Selby thought she was done with the film when she received a phone call from Vietnam veteran Dan Gallagher, one of the main characters in the film. He told her he was thinking about asking Betsy Mulligan-Dague, director of the local peace center and another character in the film, to join him in the studio of the local public radio station for a conversation about peace. “Great idea,” Selby told him. “But don’t do it until I can be there with a camera.”

She spent another year following the story as it evolved into the tender, compassionate relationship that developed between adversaries. “It made the story a million times more powerful and able to make a difference in people’s lives in ways my original concept wouldn’t have,” she says.

“Beyond the Divide,” which has been screened on numerous PBS stations, offers a powerful story about compassionate listening in a time of polarized opinion.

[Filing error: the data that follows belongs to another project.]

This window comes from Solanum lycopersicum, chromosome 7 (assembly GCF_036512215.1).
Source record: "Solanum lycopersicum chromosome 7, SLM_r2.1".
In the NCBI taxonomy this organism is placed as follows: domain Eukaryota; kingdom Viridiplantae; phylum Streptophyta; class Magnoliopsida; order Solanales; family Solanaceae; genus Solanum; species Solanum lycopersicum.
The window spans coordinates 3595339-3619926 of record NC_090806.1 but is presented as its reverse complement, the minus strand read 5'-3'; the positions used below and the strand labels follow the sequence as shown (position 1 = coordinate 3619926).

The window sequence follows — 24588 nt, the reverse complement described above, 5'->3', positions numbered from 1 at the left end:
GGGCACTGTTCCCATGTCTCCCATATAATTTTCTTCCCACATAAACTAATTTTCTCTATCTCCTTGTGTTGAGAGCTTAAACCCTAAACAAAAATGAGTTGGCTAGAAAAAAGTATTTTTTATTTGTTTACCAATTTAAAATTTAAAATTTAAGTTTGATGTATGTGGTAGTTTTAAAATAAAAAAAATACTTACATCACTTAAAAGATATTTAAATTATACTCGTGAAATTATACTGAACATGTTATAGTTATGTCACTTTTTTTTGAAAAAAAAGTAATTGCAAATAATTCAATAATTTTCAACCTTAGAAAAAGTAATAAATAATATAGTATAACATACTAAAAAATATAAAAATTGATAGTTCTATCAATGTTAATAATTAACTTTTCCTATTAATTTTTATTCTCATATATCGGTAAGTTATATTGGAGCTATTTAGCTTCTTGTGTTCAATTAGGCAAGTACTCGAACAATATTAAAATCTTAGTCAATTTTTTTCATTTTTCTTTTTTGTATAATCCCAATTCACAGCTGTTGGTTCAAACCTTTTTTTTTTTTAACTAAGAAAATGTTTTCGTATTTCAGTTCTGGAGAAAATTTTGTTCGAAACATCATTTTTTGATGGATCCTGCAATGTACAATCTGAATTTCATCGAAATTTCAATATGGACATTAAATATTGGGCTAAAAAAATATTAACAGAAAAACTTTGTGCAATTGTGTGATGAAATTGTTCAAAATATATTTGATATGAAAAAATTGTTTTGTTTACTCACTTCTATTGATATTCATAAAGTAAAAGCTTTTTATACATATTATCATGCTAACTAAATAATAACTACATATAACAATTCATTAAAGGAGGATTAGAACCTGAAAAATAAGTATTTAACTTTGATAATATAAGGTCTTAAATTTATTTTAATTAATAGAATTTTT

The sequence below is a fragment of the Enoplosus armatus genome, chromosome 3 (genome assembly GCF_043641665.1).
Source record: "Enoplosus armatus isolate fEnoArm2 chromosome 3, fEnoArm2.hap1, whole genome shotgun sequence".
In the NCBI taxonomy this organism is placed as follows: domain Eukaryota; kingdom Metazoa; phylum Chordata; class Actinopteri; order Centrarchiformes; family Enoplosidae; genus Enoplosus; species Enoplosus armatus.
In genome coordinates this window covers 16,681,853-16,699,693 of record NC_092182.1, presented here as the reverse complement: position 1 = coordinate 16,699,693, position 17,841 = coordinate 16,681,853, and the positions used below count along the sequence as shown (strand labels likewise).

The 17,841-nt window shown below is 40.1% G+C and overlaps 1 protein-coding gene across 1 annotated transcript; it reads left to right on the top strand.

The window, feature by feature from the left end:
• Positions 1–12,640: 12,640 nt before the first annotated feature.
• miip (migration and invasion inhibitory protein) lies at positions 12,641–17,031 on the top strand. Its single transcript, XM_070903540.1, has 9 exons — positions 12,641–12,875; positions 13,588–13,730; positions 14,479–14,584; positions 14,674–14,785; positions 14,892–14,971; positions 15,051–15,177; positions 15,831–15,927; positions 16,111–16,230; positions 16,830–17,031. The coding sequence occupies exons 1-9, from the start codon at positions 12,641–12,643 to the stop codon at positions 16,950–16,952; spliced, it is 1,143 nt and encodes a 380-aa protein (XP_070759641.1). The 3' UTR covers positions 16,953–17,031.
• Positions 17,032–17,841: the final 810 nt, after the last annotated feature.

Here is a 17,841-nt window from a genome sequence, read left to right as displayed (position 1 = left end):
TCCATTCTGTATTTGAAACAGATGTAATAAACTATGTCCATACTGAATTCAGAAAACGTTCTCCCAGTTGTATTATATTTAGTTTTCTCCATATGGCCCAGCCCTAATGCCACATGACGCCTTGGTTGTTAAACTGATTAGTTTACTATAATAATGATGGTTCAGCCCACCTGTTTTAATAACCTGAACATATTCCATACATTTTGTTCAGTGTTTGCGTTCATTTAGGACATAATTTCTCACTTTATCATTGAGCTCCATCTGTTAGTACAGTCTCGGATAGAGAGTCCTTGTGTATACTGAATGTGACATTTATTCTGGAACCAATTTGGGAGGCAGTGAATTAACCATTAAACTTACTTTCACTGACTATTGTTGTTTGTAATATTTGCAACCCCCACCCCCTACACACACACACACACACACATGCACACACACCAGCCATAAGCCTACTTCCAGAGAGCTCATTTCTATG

Though she’s not overtly religious — Selby was raised in a conservative congregation in Indianapolis and is now a member of a reform synagogue in Minneapolis — the filmmaker feels driven by the concept of tikkun olam, healing the world. “I choose to make films that will make the world a better place for people,” she says. “Knowing I can make a difference with a film carries me through the challenges.”

The current challenge is the workload at Quiet Island Films, which Selby started in 2010. With five employees and two interns, she’s juggling the video projects for corporate and nonprofit clients that pay the bills with work on three films. In addition to ongoing promotion for “Beyond the Divide,” Selby is the producer and director of a film about Montessori education and is the executive producer of a documentary about politician and poet Senator Eugene McCarthy.

“There are ups and downs, but mostly a deep satisfaction knowing I’m doing what I’m supposed to be doing,” she says. “I could die anytime and feel like I did my best to be myself.”

John Rosengren is the author of “Hank Greenberg: The Hero of Heroes.”

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How Jan Selby Found Peace in Documentaries